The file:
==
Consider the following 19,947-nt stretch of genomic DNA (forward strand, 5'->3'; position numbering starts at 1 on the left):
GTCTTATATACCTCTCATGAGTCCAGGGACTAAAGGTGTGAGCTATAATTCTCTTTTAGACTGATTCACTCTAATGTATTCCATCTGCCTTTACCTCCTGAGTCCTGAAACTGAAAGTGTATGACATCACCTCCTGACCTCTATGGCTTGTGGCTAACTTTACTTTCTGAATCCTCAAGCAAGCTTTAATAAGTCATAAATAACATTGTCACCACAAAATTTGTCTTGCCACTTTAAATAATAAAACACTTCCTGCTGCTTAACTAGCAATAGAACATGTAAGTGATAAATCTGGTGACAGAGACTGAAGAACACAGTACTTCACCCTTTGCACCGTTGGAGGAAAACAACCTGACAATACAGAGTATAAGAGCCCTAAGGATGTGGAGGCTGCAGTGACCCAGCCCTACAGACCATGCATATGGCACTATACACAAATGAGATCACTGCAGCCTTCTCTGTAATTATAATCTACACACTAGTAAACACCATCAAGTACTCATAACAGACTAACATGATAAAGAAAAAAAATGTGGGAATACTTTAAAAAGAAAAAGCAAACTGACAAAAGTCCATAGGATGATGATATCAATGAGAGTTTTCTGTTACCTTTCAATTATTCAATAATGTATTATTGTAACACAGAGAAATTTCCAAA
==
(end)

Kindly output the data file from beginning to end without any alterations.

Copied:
Consider the following 19,947-nt stretch of genomic DNA (forward strand, 5'->3'; position numbering starts at 1 on the left):
GTCTTATATACCTCTCATGAGTCCAGGGACTAAAGGTGTGAGCTATAATTCTCTTTTAGACTGATTCACTCTAATGTATTCCATCTGCCTTTACCTCCTGAGTCCTGAAACTGAAAGTGTATGACATCACCTCCTGACCTCTATGGCTTGTGGCTAACTTTACTTTCTGAATCCTCAAGCAAGCTTTAATAAGTCATAAATAACATTGTCACCACAAAATTTGTCTTGCCACTTTAAATAATAAAACACTTCCTGCTGCTTAACTAGCAATAGAACATGTAAGTGATAAATCTGGTGACAGAGACTGAAGAACACAGTACTTCACCCTTTGCACCGTTGGAGGAAAACAACCTGACAATACAGAGTATAAGAGCCCTAAGGATGTGGAGGCTGCAGTGACCCAGCCCTACAGACCATGCATATGGCACTATACACAAATGAGATCACTGCAGCCTTCTCTGTAATTATAATCTACACACTAGTAAACACCATCAAGTACTCATAACAGACTAACATGATAAAGAAAAAAAATGTGGGAATACTTTAAAAAGAAAAAGCAAACTGACAAAAGTCCATAGGATGATGATATCAATGAGAGTTTTCTGTTACCTTTCAATTATTCAATAATGTATTATTGTAACACAGAGAAATTTCCAAA